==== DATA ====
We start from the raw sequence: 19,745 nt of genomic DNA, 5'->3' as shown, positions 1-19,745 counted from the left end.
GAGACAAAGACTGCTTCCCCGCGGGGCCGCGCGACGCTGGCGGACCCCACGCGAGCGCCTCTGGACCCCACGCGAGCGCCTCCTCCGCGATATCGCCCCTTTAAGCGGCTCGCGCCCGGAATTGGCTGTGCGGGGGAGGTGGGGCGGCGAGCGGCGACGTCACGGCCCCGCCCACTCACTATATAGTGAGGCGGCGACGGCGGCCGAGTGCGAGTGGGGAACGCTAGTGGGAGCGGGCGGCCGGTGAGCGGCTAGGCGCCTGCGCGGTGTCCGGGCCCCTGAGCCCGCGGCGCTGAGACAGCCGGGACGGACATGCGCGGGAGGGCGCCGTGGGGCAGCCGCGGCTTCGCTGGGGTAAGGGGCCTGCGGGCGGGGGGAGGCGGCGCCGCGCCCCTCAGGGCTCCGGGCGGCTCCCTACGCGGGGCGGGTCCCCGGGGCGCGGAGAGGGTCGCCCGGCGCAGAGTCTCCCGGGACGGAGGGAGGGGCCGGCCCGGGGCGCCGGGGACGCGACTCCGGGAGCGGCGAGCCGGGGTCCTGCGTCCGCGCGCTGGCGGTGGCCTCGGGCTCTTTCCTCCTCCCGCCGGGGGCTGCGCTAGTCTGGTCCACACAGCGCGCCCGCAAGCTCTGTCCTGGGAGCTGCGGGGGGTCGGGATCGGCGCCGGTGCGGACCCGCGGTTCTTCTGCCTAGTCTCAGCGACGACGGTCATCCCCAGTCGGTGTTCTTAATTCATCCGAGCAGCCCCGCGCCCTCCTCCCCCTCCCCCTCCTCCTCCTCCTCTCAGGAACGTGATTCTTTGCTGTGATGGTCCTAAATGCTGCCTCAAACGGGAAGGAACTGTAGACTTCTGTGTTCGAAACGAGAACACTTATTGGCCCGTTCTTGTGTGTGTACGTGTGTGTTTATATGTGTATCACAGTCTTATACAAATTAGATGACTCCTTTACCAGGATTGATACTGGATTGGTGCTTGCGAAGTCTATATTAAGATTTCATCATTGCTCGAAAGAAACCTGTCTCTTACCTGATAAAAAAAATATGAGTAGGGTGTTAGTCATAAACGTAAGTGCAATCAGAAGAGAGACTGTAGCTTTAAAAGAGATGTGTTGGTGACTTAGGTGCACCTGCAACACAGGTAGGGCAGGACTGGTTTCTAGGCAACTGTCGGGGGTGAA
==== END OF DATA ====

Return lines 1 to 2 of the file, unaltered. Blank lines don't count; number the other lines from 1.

We start from the raw sequence: 19,745 nt of genomic DNA, 5'->3' as shown, positions 1-19,745 counted from the left end.
GAGACAAAGACTGCTTCCCCGCGGGGCCGCGCGACGCTGGCGGACCCCACGCGAGCGCCTCTGGACCCCACGCGAGCGCCTCCTCCGCGATATCGCCCCTTTAAGCGGCTCGCGCCCGGAATTGGCTGTGCGGGGGAGGTGGGGCGGCGAGCGGCGACGTCACGGCCCCGCCCACTCACTATATAGTGAGGCGGCGACGGCGGCCGAGTGCGAGTGGGGAACGCTAGTGGGAGCGGGCGGCCGGTGAGCGGCTAGGCGCCTGCGCGGTGTCCGGGCCCCTGAGCCCGCGGCGCTGAGACAGCCGGGACGGACATGCGCGGGAGGGCGCCGTGGGGCAGCCGCGGCTTCGCTGGGGTAAGGGGCCTGCGGGCGGGGGGAGGCGGCGCCGCGCCCCTCAGGGCTCCGGGCGGCTCCCTACGCGGGGCGGGTCCCCGGGGCGCGGAGAGGGTCGCCCGGCGCAGAGTCTCCCGGGACGGAGGGAGGGGCCGGCCCGGGGCGCCGGGGACGCGACTCCGGGAGCGGCGAGCCGGGGTCCTGCGTCCGCGCGCTGGCGGTGGCCTCGGGCTCTTTCCTCCTCCCGCCGGGGGCTGCGCTAGTCTGGTCCACACAGCGCGCCCGCAAGCTCTGTCCTGGGAGCTGCGGGGGGTCGGGATCGGCGCCGGTGCGGACCCGCGGTTCTTCTGCCTAGTCTCAGCGACGACGGTCATCCCCAGTCGGTGTTCTTAATTCATCCGAGCAGCCCCGCGCCCTCCTCCCCCTCCCCCTCCTCCTCCTCCTCTCAGGAACGTGATTCTTTGCTGTGATGGTCCTAAATGCTGCCTCAAACGGGAAGGAACTGTAGACTTCTGTGTTCGAAACGAGAACACTTATTGGCCCGTTCTTGTGTGTGTACGTGTGTGTTTATATGTGTATCACAGTCTTATACAAATTAGATGACTCCTTTACCAGGATTGATACTGGATTGGTGCTTGCGAAGTCTATATTAAGATTTCATCATTGCTCGAAAGAAACCTGTCTCTTACCTGATAAAAAAAATATGAGTAGGGTGTTAGTCATAAACGTAAGTGCAATCAGAAGAGAGACTGTAGCTTTAAAAGAGATGTGTTGGTGACTTAGGTGCACCTGCAACACAGGTAGGGCAGGACTGGTTTCTAGGCAACTGTCGGGGGTGAA